Pittsburgh funding in peril over fetal research

Republican lawmakers in Pennsylvania hold up state’s budget as part of demand that university gets no money if valued research involving aborted tissue persists

July 7, 2022
Cathedral of Learning building at the University of Pittsburgh
Source: iStock

The University of Pittsburgh has resisted a demand from some Pennsylvania lawmakers that it halt all fetal tissue research in return for its regular state funding, in the latest major bid by US politicians for academic control.

The campaign by a number of Republican lawmakers to stop fetal research was a central factor in the state’s failure to craft a budget by the constitutional deadline at the beginning of the month.

It also was regarded as part of a wider effort by some Republicans to punish the university for the role played by Mark Nordenberg, the previous chancellor at Pitt, in serving on a bipartisan panel charged with deciding the boundaries of state legislative districts.

The drama was the latest in an escalating series of attempts by state lawmakers in the US – Florida being the most prominent example in recent months – to impose partisan agendas on academic governance.

The showdown also revives a regular back-and-forth, generally between the Democratic and Republican parties, over the wisdom and propriety of scientific research involving tissue from aborted fetuses. Conservatives have expressed moral objections, while many scientists and others have described the unique value of cells from the earliest stage of human development in the study and treatment of conditions that include cancers, heart disease, Alzheimer’s disease and many others.

The University of Pittsburgh – with more than 18,000 full-time undergraduates – receives more than $150 million (£125 million) a year from its state government. The university has said the money covers the cost of a $15,000-per-year tuition discount for its in-state students.

University officials declined to discuss the state budget showdown and possible outcomes while lawmakers were still negotiating the matter. They issued a brief written statement saying that they were “optimistic the legislature will preserve this investment in our students”.

The state’s governor, Tom Wolf, was among numerous Democrats calling for an end to the threat, saying in a written response to questions that he “supports funding our state-related universities without caveats”.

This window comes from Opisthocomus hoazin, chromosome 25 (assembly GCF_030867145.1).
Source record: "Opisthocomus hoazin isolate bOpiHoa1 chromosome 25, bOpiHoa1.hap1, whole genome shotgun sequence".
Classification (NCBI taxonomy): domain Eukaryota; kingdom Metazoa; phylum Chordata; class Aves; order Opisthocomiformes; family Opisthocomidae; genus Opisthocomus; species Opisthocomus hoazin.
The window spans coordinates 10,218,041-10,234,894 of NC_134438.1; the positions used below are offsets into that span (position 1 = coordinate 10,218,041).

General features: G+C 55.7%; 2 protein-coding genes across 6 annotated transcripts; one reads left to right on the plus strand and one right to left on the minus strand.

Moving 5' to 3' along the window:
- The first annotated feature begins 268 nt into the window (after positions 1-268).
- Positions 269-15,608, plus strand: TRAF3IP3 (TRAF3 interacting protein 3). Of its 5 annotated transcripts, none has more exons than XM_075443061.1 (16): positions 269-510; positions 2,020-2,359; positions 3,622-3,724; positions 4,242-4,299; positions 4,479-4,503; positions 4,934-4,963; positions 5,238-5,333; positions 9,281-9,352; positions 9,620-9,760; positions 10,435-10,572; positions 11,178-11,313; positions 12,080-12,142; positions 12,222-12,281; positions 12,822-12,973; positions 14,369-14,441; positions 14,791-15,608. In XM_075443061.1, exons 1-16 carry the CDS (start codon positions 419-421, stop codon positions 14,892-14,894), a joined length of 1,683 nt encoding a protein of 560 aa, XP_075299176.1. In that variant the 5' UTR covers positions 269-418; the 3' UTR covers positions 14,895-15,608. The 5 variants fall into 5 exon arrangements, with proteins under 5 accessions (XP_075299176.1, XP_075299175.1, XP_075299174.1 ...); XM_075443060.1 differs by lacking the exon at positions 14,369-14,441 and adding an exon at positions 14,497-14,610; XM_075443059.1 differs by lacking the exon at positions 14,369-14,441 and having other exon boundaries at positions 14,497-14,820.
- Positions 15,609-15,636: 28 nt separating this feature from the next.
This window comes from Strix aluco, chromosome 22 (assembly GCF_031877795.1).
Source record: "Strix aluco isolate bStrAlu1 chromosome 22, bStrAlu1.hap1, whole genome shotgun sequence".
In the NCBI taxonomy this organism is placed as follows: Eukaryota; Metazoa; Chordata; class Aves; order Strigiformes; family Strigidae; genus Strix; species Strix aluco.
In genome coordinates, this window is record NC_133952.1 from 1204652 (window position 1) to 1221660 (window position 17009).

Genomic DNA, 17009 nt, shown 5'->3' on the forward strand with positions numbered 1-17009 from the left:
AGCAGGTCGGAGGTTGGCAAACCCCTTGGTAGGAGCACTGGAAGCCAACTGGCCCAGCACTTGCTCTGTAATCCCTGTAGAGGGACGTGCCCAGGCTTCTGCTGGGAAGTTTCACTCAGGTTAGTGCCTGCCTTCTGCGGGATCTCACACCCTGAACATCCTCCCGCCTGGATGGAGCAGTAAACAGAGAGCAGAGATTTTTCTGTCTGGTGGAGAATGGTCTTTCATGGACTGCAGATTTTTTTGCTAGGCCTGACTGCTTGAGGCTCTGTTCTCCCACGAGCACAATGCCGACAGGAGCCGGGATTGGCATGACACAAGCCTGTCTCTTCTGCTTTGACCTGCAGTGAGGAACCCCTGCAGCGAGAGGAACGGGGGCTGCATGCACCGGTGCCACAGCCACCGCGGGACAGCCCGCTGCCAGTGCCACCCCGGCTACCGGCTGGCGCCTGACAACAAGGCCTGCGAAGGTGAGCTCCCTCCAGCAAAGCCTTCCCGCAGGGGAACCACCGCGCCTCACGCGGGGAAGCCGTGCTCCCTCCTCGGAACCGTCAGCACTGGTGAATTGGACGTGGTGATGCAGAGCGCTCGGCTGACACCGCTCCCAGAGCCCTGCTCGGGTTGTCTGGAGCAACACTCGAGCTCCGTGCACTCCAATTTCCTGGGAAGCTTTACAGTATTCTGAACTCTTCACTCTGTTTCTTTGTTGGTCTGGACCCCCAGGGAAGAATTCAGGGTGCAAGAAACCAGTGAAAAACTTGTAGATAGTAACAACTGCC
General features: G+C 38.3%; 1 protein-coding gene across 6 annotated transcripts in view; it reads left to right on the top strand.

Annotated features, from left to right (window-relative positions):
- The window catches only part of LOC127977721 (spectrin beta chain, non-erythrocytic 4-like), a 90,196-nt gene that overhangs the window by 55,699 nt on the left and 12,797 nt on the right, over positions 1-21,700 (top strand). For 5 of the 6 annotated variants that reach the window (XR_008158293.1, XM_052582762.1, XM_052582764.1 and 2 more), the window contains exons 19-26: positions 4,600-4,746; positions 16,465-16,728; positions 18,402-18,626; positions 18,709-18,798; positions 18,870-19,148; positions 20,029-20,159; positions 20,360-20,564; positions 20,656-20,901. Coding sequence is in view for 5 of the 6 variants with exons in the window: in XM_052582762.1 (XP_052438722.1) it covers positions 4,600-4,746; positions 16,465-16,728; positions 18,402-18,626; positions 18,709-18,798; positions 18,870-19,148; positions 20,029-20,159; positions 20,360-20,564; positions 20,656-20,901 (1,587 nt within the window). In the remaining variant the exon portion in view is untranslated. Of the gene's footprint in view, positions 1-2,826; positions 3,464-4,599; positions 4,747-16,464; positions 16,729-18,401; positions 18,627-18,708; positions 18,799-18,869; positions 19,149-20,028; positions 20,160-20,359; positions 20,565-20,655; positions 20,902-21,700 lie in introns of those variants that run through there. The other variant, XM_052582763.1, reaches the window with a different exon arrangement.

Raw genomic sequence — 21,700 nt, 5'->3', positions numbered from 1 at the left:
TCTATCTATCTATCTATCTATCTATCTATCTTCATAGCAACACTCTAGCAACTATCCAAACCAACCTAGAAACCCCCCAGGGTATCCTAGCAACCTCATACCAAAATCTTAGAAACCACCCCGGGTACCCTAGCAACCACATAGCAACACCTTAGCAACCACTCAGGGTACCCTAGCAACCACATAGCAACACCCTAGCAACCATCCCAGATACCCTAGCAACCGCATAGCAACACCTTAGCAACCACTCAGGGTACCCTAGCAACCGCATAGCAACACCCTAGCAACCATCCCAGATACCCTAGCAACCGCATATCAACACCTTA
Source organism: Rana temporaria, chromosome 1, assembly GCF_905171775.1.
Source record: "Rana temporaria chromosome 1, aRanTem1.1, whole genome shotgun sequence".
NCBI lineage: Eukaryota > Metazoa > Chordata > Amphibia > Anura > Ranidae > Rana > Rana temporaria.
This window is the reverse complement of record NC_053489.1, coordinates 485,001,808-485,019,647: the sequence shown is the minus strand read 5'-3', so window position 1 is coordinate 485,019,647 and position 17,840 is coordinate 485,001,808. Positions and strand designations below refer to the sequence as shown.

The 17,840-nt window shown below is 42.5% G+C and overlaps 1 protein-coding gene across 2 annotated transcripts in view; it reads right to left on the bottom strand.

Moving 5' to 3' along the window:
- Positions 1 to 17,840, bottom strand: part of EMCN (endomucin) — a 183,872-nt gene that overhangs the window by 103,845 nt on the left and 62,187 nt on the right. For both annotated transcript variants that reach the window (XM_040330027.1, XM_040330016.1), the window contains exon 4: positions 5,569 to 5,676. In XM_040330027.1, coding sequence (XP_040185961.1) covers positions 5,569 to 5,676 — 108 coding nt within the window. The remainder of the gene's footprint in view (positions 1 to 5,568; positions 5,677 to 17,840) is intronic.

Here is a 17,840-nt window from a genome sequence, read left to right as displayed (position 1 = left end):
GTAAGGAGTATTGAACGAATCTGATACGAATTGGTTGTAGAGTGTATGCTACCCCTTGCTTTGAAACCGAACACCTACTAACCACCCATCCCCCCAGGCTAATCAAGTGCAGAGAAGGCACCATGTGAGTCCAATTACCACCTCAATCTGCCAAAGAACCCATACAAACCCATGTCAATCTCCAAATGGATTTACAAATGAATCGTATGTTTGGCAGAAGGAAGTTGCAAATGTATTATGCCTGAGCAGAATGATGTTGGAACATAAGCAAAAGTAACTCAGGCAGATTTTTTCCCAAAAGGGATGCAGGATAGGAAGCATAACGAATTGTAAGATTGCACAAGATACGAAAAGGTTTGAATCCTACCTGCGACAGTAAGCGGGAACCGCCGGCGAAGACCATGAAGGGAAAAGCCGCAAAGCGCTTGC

Republican leaders in Pennsylvania were split over the matter, leading to predictions that Pitt eventually would obtain its state funding.

Numerous federal and state laws govern research involving human fetal tissue, aimed at ensuring its ethical use. The University of Pittsburgh, in response to political pressure, commissioned an outside study last year that found the institution in compliance with those laws.

The outside report, by the Washington-based law firm Hyman, Phelps & McNamara, counted 31 individual research studies at Pitt using human fetal tissue since 2001. Other than “a handful” of documents with administrative errors, university scientists and officials obtained consent documents and met other requirements for their work, the report said.

Pitt officials said their researchers obtained nearly $600 million in total funding last year from the National Institutes of Health (NIH), the leading supplier of basic research money to US universities. The officials said they had no breakdown of what share involved fetal tissue, though they noted the entire NIH reported that it spent barely more than $100 million nationwide on research involving fetal tissue in 2019, when it had an annual budget around $40 billion.

Research involving foetal tissue was sharply restricted during the Trump administration, in a move typical of Republican presidential administrations. NIH officials also were reported by BuzzFeed News to have avoided publicising scientific advances deriving from that work in a bid to fit within the anti-abortion politics of the Trump administration. Restrictions on scientific work involving fetal tissue have generally been lifted or eased by the Biden administration.


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